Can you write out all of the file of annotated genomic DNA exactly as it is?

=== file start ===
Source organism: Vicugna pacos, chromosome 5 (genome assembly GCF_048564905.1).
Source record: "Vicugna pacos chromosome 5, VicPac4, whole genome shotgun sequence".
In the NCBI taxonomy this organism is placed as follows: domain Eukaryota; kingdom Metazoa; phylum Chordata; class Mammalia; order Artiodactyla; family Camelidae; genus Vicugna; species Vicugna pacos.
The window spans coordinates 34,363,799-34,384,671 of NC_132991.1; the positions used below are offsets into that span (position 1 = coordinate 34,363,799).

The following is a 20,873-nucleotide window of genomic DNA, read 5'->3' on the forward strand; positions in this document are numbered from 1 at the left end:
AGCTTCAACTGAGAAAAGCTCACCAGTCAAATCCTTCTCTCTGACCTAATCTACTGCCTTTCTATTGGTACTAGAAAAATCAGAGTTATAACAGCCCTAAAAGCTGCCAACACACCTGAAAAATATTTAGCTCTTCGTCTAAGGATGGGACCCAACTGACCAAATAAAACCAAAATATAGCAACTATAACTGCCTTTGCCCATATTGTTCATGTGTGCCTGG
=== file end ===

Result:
Source organism: Vicugna pacos, chromosome 5 (genome assembly GCF_048564905.1).
Source record: "Vicugna pacos chromosome 5, VicPac4, whole genome shotgun sequence".
In the NCBI taxonomy this organism is placed as follows: domain Eukaryota; kingdom Metazoa; phylum Chordata; class Mammalia; order Artiodactyla; family Camelidae; genus Vicugna; species Vicugna pacos.
The window spans coordinates 34,363,799-34,384,671 of NC_132991.1; the positions used below are offsets into that span (position 1 = coordinate 34,363,799).

The following is a 20,873-nucleotide window of genomic DNA, read 5'->3' on the forward strand; positions in this document are numbered from 1 at the left end:
AGCTTCAACTGAGAAAAGCTCACCAGTCAAATCCTTCTCTCTGACCTAATCTACTGCCTTTCTATTGGTACTAGAAAAATCAGAGTTATAACAGCCCTAAAAGCTGCCAACACACCTGAAAAATATTTAGCTCTTCGTCTAAGGATGGGACCCAACTGACCAAATAAAACCAAAATATAGCAACTATAACTGCCTTTGCCCATATTGTTCATGTGTGCCTGG